BookwormforKids More than 1 year ago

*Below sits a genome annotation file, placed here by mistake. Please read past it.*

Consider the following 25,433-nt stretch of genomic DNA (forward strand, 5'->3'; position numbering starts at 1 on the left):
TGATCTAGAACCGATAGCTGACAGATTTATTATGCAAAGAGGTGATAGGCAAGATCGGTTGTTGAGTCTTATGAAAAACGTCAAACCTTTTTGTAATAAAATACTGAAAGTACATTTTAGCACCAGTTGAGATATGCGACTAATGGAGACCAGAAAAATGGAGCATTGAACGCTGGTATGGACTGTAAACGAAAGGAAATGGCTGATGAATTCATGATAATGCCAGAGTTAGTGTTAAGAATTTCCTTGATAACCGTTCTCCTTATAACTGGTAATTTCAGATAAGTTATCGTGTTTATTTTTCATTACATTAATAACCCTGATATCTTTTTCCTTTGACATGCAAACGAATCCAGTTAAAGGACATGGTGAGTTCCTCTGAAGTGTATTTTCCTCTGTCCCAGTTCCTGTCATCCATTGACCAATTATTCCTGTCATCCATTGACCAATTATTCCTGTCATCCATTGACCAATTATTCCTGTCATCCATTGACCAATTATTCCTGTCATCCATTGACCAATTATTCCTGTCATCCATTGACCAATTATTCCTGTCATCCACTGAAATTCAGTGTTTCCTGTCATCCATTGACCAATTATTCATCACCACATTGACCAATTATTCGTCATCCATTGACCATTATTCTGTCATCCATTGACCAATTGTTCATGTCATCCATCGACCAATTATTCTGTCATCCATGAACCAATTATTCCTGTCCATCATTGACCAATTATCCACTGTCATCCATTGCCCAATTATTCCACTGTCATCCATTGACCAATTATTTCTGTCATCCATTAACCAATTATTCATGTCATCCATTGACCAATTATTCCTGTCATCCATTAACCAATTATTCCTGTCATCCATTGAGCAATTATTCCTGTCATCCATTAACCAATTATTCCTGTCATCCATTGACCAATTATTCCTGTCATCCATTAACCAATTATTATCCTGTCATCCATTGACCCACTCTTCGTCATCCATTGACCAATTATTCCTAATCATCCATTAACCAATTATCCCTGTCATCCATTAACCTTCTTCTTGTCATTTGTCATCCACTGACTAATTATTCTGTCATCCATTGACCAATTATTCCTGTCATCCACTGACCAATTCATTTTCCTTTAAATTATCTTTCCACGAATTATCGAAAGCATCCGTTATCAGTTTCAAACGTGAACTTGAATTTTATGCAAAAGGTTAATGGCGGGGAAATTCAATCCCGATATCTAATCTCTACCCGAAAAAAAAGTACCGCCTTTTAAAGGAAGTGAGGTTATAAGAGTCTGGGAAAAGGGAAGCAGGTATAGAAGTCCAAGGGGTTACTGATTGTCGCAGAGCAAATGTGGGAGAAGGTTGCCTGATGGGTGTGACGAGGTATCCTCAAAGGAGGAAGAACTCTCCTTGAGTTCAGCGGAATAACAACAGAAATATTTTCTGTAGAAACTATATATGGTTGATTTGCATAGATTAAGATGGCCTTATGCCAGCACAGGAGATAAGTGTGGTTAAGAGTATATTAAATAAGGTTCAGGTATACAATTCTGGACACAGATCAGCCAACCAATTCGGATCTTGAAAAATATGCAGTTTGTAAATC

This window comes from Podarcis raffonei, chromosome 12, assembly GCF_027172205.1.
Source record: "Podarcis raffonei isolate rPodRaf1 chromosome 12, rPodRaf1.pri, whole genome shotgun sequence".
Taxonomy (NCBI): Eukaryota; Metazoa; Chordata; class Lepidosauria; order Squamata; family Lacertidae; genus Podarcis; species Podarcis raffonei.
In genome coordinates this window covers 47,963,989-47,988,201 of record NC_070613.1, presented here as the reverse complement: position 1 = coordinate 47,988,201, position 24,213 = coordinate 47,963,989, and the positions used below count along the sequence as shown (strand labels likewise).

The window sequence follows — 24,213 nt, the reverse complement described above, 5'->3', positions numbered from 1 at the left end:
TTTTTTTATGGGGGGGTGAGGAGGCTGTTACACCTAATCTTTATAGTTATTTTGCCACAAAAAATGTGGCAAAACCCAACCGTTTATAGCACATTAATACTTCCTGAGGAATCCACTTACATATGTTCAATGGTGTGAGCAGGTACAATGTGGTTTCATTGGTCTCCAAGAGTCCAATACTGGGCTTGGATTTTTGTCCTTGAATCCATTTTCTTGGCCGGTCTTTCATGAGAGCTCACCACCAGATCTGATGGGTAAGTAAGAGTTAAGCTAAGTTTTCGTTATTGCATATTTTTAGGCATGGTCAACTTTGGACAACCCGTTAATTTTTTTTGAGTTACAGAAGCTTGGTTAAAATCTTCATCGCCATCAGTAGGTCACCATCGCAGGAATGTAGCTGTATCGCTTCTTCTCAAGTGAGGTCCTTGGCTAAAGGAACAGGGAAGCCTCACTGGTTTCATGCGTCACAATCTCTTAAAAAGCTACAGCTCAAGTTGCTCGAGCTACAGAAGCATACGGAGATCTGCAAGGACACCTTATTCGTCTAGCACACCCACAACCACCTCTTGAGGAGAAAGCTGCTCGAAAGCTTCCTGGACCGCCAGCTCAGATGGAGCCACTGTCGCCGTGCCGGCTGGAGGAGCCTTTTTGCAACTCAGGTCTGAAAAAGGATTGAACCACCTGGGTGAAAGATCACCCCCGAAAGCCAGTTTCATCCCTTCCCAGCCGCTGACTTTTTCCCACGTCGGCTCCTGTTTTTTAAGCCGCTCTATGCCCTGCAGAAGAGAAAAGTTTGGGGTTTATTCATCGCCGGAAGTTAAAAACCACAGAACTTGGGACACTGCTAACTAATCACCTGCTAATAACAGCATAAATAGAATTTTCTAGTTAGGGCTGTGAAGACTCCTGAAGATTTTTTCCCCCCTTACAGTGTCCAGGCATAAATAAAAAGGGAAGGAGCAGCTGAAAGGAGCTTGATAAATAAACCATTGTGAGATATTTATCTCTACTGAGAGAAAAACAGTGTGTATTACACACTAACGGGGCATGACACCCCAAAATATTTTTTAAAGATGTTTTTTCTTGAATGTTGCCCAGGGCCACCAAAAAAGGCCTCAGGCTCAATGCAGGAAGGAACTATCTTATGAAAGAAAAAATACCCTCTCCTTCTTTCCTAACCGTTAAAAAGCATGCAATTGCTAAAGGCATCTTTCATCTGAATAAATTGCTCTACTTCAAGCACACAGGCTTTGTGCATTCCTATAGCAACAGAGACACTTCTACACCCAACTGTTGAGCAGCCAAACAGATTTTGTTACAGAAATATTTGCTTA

This read grips right away, tightens and refuses to let go until the very end. As the seventh child, Sera is cursed. As is with all seventh borns, Sera's mother died at her birth. What happened after that, Sera hasn't the slightest clue. Her memory is blank outside of the two years following her entrance to the Academy—two horrible years that have left her scarred inwardly and out. Seventh borns have been shunned by society for generations, but thanks to a new program, Sera is allowed to study at the academy and harbors the dream of someday becoming an Inspector, a position unheard of for someone like herself. Not only does she have to face the ridicule and prejudice her classmates and teachers dish out, but due to her horrible temper, she's on the brink of losing her dreams too. When one of her professors offers her a deal, it might be her one chance to become everything she's dreamed of....or loose everything she still has including her life. This book surprised me. While the blurb and cover immediately drew my interest, the tale was so much better than I expected. Sera is an intriguing young woman with more baggage and secrets than anyone should have. But there's no room for pity, nor does Sera want any. She's determined, despite all of her weaknesses and short comings. She carries a shield of snark and a coat of coldness, all to protect her wonderfully warm heart that she's protecting inside. Darkness shrouds these pages the entire way through, but it never grows overpowering. The evil is very evil and so covered up in layers of intrigue and secrets that it's not clear what Sera is up against until the very last pages. The mystery is very well paced with bits and pieces of the puzzle dribbling through. The clues not only follow the mystery but weave around the characters surrounding Sera in unexpected ways which deepen their own histories as well. It's well done, holds many surprises, and captures the attention without a moment of boredom. There is a little taste of school drama in a witch world sense. The young adult audience can connect to Sera without any problem as she suffers from the difficulties with teachers and peers, as well as the expectations of the everyday teen world. Although this aspect is only slight, it gives readers an anchor before the rest of the amazing and rich fantasy of the world around Sera take hold. And the world is rich, dangerous, alluring and simply a delight. Romance hovers in the pages too, but at a very low-key level, especially at first. Sera is not interested in the more social aspects of life but is very determined in her goal. Her opening up flows smoothly and perfectly with her character development. The hints of romance drip in, increasing toward the end of the book but never running full stream. Trust needs to be built, and that's clear in these pages., which fits superbly with Sera, her past and what still awaits her. If it were available, I'd already have my hands on the second book of this series. It's that good, and I can only recommend it to fans of magic, intrigue, darker tones, a dash of romance and tons of mystery. I received a complimentary advanced reader's copy and loved it. So, I'm leaving my honest thoughts.